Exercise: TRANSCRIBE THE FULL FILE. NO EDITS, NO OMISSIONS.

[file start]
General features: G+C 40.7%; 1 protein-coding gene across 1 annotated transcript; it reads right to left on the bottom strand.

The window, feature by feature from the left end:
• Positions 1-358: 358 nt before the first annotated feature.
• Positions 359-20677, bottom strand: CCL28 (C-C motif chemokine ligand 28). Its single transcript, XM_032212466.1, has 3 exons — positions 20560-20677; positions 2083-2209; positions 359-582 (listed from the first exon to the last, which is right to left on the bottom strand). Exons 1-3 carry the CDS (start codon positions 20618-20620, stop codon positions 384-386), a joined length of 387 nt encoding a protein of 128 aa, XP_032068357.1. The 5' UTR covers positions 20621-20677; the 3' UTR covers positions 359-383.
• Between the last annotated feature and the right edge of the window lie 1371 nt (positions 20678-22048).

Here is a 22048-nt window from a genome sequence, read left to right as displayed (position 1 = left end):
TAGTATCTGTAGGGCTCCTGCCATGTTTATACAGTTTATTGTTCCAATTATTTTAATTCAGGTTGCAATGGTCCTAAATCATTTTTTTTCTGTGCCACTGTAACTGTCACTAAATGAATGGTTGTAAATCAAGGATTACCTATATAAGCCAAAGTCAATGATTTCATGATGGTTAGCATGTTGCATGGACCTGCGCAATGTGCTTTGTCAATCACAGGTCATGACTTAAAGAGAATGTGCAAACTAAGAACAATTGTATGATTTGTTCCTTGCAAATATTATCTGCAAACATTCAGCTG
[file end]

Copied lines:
General features: G+C 40.7%; 1 protein-coding gene across 1 annotated transcript; it reads right to left on the bottom strand.

The window, feature by feature from the left end:
• Positions 1-358: 358 nt before the first annotated feature.
• Positions 359-20677, bottom strand: CCL28 (C-C motif chemokine ligand 28). Its single transcript, XM_032212466.1, has 3 exons — positions 20560-20677; positions 2083-2209; positions 359-582 (listed from the first exon to the last, which is right to left on the bottom strand). Exons 1-3 carry the CDS (start codon positions 20618-20620, stop codon positions 384-386), a joined length of 387 nt encoding a protein of 128 aa, XP_032068357.1. The 5' UTR covers positions 20621-20677; the 3' UTR covers positions 359-383.
• Between the last annotated feature and the right edge of the window lie 1371 nt (positions 20678-22048).

Here is a 22048-nt window from a genome sequence, read left to right as displayed (position 1 = left end):
TAGTATCTGTAGGGCTCCTGCCATGTTTATACAGTTTATTGTTCCAATTATTTTAATTCAGGTTGCAATGGTCCTAAATCATTTTTTTTCTGTGCCACTGTAACTGTCACTAAATGAATGGTTGTAAATCAAGGATTACCTATATAAGCCAAAGTCAATGATTTCATGATGGTTAGCATGTTGCATGGACCTGCGCAATGTGCTTTGTCAATCACAGGTCATGACTTAAAGAGAATGTGCAAACTAAGAACAATTGTATGATTTGTTCCTTGCAAATATTATCTGCAAACATTCAGCTG